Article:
Julia swims with sharks. She puts her head underwater and feels the pressure in her ears. She opens her eyes underwater. She likes the way the light becomes a hazy mesh curtain. She wants to cut it into strips. She wants to make it a dress or a shirt or a nice pair of pants. She wants to cut it into strips and tie it up her arms and make sleeves out of the sunlight and the way it splits and breaks and falls into ever distancing pieces of light down to the bottom of the ocean. She reaches out her hand and a shark swims under it, lets her move her hand over its back, its dorsal fin, its tail. It twists back, it moves toward her, swimming without showing effort. A smooth angle toward her body, her center. Julia treads water. She is still holding her breath. Her eyes are still open. Her ears still throbbing with the weight of the water around her. Her skin starting to chill. The shark’s eyes roll back. She doesn’t focus on the white eyes, the white teeth, the sun’s light making the body of the shark blend with the shadows of the ocean. She puts her tongue out and what she thinks is that it is so strange, this salt water. She thinks it is so strange that she can’t open her lungs and breathe. But then, she does. She does take a breath and everything is fine. Everything works. And she laughs. And she breathes the water. And she laughs. And everything is fine.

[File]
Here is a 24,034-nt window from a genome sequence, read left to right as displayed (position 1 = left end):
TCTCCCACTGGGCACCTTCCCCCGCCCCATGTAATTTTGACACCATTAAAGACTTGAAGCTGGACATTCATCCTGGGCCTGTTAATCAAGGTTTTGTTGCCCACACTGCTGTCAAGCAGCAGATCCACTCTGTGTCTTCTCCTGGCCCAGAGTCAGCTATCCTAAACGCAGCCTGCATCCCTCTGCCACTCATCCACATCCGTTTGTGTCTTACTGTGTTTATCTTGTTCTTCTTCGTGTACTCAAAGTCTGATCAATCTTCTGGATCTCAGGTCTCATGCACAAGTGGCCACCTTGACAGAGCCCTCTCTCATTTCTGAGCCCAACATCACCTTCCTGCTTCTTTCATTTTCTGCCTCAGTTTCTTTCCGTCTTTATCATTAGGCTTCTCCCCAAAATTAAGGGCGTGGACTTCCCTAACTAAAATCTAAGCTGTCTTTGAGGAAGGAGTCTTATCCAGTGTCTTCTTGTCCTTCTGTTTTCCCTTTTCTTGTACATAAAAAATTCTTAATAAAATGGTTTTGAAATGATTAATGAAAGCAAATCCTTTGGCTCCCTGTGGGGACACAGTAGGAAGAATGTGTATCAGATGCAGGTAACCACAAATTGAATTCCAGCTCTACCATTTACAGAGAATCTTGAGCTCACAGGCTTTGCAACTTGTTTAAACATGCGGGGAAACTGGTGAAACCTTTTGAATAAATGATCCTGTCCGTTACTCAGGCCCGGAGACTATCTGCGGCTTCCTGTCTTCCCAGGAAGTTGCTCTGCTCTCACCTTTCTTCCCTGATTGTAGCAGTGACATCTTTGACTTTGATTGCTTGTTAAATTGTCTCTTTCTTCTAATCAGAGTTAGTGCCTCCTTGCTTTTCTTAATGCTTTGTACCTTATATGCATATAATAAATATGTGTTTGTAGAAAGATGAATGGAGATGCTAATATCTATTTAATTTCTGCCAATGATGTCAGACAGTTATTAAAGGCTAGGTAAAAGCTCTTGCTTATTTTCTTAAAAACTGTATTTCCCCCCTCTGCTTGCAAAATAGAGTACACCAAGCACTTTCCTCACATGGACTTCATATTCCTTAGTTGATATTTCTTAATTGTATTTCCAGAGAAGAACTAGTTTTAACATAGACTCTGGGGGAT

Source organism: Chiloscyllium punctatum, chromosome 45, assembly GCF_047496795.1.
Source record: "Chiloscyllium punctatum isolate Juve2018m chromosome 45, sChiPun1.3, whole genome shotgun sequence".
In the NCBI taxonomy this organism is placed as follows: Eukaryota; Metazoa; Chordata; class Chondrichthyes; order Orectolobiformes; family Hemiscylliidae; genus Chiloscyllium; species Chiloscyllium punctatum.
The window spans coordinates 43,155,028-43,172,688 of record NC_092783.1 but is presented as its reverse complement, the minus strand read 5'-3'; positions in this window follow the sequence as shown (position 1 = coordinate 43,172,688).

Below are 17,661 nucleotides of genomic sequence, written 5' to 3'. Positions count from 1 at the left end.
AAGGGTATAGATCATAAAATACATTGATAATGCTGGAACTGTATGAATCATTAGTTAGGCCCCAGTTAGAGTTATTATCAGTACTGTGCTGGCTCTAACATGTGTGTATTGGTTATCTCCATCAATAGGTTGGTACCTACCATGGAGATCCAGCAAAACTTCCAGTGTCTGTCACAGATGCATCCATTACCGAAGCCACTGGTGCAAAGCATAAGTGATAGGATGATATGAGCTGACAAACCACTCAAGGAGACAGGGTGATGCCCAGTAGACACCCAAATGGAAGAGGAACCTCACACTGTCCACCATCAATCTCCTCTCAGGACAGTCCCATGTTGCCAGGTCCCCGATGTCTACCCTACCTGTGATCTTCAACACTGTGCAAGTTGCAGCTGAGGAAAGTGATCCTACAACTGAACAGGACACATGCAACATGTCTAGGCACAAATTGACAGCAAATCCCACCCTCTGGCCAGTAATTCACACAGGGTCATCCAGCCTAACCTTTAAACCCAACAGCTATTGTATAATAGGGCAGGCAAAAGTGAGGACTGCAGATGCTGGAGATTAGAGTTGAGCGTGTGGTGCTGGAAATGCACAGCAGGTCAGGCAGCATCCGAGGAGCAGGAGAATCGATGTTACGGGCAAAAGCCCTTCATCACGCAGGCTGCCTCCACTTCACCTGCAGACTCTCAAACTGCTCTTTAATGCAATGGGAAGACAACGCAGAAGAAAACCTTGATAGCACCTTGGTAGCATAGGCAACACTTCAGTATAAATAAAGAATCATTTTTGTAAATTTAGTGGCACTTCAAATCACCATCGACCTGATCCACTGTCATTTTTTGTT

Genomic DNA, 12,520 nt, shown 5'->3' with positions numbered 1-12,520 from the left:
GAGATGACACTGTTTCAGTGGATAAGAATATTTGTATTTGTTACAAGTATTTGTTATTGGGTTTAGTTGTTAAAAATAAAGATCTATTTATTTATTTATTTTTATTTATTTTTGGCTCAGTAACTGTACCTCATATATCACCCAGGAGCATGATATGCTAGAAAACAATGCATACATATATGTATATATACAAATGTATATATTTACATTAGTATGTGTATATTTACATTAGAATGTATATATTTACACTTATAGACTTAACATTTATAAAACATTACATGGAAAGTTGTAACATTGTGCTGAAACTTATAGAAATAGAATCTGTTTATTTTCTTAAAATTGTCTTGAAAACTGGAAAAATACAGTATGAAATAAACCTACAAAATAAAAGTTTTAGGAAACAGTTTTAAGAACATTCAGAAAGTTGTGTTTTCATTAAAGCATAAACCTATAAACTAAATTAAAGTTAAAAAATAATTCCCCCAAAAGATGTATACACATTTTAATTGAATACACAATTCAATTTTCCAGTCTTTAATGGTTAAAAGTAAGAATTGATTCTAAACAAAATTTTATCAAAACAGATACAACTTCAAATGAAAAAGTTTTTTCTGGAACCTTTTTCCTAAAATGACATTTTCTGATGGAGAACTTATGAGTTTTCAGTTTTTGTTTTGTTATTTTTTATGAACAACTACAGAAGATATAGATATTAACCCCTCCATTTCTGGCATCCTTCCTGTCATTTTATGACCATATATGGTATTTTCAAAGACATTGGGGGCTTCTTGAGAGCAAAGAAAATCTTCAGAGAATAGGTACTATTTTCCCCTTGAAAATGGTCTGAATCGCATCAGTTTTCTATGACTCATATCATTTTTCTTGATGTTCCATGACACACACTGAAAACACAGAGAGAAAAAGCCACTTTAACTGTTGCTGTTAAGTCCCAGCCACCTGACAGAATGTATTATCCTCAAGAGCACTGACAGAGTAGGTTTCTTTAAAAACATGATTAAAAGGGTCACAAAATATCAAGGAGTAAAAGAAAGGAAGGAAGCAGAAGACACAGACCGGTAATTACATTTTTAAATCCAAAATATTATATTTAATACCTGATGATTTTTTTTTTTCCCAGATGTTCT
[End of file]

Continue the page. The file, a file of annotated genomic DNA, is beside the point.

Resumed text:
On the Rocks